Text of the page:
In a nutshell: we can record what people do with their mouse / trackpad, and can quantify that information. Some of it might be insightful.
There are many tools that enable you to do this stuff, and some of them call the stuff differently. Some tools – like Crazyegg for instance – calls a click map “heat map”. So always check the tools documentation to see what they call what, how they define things.
Very important: like with A/B testing, you need enough sample size per page / screen before you can trust any results. A rough ballpark would be 2000-3000 pageviews per design screen. If the heat map is based off like 34 users, do not trust any of it.
What is a heat map? It’s a graphical representation of data where the individual values contained in a matrix are represented as colors. Red equals lots of action, and blue equals no action. And then there are colors in between.
When people say ‘heat map’, they typically mean hover map. It shows you areas that people have hovered over with their mouse cursor – and the idea is that people look where they hover, so it’s kind of like poor man’s eye tracking.
The accuracy of this thing is always questionable. People might be looking at stuff that they don’t hover over, and might hovering over stuff that gets very little attention – and hence the heat map is inaccurate. Maybe it’s accurate, maybe it’s not. How do you know? You don’t.
That’s why I typically ignore this types of heatmaps. I mean I do look at the info if it’s there – to see if it confirms my own observations / suspicions (or not), but I don’t put much weight on it.
There are also tools that algorithmically analyze your user interface, and generate heat maps off of that. They take into account stuff like colors, contrast, size of elements. While I don’t fully trust these either (not based on actual users), I don’t think they’re any less trustworthy than your hover maps.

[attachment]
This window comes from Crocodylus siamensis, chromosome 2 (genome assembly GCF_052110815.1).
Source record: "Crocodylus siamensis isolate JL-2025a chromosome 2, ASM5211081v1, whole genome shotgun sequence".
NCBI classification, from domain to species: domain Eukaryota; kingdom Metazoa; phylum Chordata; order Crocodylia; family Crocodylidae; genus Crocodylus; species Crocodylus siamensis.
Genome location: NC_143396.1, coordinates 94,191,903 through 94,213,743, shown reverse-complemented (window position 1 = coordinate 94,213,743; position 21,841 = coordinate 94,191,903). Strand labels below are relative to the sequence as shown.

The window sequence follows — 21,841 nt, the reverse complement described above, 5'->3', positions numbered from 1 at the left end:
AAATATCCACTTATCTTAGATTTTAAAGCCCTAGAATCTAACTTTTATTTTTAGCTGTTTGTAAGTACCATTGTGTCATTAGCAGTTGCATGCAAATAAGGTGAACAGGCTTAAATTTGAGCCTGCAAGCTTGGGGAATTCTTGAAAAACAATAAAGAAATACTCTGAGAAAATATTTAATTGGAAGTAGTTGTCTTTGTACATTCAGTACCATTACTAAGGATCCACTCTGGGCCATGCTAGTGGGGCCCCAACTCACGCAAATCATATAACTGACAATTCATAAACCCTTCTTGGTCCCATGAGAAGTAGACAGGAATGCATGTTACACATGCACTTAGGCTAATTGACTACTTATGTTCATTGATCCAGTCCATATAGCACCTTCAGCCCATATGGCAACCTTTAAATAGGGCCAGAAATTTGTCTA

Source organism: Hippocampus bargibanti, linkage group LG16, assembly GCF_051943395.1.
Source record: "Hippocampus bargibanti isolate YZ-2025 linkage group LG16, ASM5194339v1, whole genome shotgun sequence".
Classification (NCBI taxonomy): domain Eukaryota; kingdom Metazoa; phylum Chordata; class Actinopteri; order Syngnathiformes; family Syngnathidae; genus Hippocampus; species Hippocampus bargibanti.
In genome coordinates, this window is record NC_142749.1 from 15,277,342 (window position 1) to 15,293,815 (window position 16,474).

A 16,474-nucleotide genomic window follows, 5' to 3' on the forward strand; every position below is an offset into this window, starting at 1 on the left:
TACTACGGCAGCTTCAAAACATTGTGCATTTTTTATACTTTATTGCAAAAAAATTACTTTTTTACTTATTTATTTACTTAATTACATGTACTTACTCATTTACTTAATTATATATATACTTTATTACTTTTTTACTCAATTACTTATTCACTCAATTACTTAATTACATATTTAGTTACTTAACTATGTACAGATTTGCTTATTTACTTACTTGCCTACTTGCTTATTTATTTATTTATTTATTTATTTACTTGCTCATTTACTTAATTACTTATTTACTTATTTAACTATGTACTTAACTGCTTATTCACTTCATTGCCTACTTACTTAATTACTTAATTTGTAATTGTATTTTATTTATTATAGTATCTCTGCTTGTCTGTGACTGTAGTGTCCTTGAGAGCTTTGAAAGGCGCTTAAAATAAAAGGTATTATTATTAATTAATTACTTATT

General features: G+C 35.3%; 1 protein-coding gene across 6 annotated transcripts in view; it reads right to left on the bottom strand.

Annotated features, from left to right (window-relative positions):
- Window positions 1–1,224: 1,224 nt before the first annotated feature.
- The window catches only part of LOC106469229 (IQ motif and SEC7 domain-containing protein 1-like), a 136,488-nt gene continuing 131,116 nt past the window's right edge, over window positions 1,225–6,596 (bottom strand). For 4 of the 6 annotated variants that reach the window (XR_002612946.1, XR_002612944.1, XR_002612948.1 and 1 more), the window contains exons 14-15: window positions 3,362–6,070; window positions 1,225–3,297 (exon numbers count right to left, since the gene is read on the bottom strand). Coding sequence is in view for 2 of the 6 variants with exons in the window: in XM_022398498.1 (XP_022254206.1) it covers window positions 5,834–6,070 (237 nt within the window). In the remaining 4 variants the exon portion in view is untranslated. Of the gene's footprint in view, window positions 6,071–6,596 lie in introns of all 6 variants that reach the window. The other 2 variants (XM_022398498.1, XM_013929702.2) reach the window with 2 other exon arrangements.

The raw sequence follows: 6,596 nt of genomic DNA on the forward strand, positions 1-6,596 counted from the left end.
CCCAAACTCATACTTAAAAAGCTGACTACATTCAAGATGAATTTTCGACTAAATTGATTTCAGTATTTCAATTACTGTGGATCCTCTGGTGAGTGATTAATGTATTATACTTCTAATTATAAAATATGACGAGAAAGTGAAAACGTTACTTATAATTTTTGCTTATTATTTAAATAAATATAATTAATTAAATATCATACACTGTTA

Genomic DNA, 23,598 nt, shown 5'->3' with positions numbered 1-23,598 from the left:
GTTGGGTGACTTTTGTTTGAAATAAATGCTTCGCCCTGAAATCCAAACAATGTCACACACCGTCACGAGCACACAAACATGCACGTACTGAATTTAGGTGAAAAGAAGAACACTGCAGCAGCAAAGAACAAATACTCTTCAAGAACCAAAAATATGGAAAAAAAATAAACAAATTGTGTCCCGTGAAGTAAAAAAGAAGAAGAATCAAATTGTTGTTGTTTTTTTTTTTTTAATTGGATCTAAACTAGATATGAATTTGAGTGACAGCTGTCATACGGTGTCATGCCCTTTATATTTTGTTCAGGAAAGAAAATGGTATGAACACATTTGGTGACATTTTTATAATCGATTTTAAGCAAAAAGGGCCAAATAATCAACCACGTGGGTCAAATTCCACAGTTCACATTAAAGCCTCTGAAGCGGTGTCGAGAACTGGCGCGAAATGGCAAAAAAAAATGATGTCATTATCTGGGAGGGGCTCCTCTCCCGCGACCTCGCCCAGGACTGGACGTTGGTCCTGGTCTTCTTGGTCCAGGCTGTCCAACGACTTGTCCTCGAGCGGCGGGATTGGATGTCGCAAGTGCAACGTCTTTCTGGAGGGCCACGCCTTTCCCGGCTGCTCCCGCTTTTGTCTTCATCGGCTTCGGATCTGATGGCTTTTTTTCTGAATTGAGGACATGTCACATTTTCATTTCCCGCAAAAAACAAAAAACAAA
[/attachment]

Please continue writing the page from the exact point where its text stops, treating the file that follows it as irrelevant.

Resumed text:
Using algorithmic tools is especially a good idea if you lack traffic. It gives you instant results. Check out Attention Insight, Feng GUI, and EyeQuant. But again, this is not magic, it’s an algorithm and not based on your actual users’ behavior.
A click map is a visual representation, aggregated data of where people click. Red equals lots of clicks.
You can see where people click also with Google Analytics – and I actually prefer that. Provided that you have enhanced link attribution turned on and set up, Google Analytics overlay is great (but some people prefer to see it on a click map type of visual).
And if you go to Behavior -> Site Content -> All pages, and click on an URL, you can open up Navigation Summary for any URL – where people came from, and where they went after. Highly useful stuff.
OK – back to click maps. So there is one useful bit here I like – you can see clicks on non-links. If there’s an image or text that people think is a link or want to be a link, they’ll click on it. And you can see that on a click map.
If you discover something (image, sentence etc) that people want to click on, but isn’t a link, then:
- A) make it into a link,
- B) don’t make it look like a link.
Some tools – like SessionCam for instance – provide attention maps.
It shows which areas of the page have been viewed the most by the user’s browser with full consideration of the horizontal and vertical scrolling activity.
What makes this useful is that it takes account different screen sizes and resolutions, and shows which part of the page has been viewed the most within the user’s browser. Understanding attention can help you assess the effectiveness of the page design, especially above the fold area.